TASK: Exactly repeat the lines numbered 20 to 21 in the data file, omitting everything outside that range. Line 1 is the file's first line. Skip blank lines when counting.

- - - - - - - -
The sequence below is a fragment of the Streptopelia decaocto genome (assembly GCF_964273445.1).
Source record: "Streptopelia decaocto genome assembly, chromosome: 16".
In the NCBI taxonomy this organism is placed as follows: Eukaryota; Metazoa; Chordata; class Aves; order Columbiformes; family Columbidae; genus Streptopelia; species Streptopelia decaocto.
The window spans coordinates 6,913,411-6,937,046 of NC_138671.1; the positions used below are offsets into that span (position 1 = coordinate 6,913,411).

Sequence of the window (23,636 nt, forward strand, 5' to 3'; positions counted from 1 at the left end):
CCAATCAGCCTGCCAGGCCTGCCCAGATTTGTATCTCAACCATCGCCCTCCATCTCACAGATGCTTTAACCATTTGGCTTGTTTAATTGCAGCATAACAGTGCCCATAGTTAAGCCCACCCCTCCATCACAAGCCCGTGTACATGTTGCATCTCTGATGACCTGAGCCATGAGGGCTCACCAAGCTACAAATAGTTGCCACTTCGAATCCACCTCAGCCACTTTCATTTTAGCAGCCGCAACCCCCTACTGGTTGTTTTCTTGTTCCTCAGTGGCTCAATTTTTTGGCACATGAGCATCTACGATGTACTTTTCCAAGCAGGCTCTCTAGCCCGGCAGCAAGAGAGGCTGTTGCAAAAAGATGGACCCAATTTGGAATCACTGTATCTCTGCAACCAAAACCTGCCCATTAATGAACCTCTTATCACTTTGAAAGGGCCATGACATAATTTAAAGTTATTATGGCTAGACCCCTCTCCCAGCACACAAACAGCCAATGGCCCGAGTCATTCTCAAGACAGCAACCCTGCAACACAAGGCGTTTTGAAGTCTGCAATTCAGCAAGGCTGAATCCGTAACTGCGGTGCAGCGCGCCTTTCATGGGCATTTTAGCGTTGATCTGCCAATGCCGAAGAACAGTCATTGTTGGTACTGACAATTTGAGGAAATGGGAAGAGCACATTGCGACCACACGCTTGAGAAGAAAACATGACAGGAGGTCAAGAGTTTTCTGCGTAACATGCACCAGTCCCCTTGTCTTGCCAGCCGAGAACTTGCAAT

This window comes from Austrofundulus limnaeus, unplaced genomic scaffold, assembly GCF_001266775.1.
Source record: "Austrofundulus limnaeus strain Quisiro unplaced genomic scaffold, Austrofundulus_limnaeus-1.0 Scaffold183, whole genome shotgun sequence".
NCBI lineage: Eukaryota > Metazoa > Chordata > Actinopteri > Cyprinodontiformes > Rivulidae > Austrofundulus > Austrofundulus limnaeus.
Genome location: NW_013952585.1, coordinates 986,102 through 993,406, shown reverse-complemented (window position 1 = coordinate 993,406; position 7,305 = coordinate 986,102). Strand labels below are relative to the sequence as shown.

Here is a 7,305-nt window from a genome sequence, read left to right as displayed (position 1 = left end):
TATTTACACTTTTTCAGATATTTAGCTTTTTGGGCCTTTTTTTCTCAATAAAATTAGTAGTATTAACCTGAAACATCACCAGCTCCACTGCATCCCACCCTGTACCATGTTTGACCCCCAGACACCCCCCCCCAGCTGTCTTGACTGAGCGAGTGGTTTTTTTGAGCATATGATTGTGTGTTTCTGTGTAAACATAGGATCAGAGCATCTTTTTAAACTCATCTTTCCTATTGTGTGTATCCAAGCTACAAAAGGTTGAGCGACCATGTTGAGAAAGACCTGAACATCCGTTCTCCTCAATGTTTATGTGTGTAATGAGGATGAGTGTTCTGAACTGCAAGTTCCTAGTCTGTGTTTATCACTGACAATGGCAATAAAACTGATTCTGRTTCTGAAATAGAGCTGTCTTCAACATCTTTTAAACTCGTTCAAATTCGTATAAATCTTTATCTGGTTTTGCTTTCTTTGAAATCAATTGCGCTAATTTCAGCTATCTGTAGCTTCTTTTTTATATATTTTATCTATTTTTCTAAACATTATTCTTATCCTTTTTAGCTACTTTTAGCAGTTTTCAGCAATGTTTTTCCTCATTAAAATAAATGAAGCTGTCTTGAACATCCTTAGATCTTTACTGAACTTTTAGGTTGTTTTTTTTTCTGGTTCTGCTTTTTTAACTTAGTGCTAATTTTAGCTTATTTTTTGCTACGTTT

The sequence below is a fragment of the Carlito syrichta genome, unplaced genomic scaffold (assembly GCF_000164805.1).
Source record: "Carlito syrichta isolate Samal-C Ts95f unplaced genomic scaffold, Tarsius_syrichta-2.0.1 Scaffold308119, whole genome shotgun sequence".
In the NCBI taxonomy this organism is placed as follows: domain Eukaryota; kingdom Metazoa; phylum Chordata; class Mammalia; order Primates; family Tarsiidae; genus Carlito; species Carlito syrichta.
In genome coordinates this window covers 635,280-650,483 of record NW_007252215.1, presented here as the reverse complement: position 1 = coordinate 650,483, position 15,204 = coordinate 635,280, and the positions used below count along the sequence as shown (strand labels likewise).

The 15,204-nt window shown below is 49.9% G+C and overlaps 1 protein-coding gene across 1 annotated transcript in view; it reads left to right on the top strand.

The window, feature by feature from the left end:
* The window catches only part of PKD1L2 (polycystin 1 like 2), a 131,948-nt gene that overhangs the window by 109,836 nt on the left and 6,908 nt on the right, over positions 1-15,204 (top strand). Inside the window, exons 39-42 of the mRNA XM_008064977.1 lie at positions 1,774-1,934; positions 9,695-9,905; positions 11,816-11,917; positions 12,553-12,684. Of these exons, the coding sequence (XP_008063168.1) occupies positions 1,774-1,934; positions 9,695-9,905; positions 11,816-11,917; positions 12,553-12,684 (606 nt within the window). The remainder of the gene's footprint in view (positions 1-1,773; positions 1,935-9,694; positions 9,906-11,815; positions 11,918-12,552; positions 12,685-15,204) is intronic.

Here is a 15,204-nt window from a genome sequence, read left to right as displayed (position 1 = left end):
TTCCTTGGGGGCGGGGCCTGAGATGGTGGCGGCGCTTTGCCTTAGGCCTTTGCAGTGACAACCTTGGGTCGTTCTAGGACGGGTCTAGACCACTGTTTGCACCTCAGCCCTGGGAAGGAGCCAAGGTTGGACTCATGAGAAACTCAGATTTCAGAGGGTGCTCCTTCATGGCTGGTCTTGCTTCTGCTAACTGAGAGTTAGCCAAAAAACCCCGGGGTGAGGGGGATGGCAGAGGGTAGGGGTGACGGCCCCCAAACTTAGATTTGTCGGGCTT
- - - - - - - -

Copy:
Here is a 15,204-nt window from a genome sequence, read left to right as displayed (position 1 = left end):
TTCCTTGGGGGCGGGGCCTGAGATGGTGGCGGCGCTTTGCCTTAGGCCTTTGCAGTGACAACCTTGGGTCGTTCTAGGACGGGTCTAGACCACTGTTTGCACCTCAGCCCTGGGAAGGAGCCAAGGTTGGACTCATGAGAAACTCAGATTTCAGAGGGTGCTCCTTCATGGCTGGTCTTGCTTCTGCTAACTGAGAGTTAGCCAAAAAACCCCGGGGTGAGGGGGATGGCAGAGGGTAGGGGTGACGGCCCCCAAACTTAGATTTGTCGGGCTT